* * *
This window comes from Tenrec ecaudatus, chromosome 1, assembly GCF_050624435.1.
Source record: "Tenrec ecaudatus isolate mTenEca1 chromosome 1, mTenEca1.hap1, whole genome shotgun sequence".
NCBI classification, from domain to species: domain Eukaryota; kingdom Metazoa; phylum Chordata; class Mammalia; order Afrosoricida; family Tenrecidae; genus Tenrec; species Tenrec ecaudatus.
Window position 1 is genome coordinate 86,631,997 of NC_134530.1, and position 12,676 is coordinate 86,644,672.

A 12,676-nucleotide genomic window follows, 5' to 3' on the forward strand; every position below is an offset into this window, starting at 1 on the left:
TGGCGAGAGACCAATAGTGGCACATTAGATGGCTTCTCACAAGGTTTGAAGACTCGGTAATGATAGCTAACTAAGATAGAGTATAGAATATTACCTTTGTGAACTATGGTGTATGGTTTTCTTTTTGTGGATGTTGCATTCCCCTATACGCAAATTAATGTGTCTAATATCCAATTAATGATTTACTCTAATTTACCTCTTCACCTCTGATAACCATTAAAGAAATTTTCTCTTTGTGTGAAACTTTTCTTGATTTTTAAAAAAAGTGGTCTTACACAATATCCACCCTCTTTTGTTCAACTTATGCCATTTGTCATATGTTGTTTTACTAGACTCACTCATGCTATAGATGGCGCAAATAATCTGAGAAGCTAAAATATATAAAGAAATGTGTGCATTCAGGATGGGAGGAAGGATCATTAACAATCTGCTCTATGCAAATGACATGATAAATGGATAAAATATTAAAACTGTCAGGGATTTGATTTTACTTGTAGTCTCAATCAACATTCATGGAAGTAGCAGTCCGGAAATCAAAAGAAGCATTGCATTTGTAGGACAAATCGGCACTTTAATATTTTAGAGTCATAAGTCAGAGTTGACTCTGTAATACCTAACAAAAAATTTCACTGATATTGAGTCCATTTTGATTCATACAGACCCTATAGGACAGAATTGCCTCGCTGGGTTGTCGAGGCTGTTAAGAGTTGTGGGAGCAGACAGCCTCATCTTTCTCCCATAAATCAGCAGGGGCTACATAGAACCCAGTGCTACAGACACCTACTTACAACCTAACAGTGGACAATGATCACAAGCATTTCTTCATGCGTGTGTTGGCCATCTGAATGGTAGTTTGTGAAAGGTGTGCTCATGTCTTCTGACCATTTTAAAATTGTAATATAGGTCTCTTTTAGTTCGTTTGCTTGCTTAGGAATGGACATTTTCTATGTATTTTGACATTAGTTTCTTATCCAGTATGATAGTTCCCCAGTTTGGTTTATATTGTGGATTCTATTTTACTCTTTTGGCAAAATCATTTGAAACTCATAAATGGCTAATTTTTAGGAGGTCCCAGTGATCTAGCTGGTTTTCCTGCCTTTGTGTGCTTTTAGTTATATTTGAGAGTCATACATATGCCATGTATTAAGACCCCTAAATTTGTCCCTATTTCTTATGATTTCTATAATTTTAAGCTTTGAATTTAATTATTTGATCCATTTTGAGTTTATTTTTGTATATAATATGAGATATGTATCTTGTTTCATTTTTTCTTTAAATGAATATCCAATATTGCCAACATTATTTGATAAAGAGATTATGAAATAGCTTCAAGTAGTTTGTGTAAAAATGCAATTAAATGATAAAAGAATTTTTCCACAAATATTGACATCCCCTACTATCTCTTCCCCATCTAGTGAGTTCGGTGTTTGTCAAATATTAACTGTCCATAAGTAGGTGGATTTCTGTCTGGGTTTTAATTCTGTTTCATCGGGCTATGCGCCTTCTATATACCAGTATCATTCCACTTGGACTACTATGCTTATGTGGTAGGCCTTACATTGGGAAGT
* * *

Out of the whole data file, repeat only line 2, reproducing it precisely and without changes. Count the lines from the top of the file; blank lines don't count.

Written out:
Source record: "Tenrec ecaudatus isolate mTenEca1 chromosome 1, mTenEca1.hap1, whole genome shotgun sequence".